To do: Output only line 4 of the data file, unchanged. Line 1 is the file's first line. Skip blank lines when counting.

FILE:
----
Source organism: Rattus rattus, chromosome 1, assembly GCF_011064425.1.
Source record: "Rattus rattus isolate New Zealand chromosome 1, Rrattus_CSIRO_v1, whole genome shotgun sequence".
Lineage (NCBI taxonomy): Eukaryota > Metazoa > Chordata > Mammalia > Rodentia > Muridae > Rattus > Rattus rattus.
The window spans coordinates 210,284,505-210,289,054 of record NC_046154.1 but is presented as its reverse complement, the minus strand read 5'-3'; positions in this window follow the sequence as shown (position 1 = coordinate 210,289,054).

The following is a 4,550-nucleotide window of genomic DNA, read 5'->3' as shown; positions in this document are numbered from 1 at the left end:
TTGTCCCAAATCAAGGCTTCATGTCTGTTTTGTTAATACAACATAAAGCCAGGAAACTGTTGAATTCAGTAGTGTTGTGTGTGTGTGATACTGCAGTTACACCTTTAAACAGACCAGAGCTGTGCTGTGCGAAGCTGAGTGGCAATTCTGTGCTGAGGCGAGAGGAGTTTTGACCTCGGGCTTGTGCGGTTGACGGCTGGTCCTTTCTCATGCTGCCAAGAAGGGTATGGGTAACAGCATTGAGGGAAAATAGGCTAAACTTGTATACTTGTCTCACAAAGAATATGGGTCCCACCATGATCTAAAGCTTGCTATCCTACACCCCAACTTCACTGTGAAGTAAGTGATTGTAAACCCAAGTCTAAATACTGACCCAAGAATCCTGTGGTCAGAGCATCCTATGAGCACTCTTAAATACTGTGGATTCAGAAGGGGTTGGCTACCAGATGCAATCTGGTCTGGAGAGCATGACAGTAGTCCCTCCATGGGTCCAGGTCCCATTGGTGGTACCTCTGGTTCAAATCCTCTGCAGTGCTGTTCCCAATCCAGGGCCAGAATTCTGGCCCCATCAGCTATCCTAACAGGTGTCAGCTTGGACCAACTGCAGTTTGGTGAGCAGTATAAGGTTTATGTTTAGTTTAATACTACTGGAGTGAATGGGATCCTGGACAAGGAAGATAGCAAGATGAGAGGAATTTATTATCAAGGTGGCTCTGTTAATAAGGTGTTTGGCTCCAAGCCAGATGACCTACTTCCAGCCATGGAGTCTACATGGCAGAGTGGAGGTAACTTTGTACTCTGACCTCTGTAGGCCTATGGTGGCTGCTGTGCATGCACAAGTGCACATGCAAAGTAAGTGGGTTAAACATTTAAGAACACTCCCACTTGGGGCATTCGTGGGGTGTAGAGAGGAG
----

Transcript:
The window spans coordinates 210,284,505-210,289,054 of record NC_046154.1 but is presented as its reverse complement, the minus strand read 5'-3'; positions in this window follow the sequence as shown (position 1 = coordinate 210,289,054).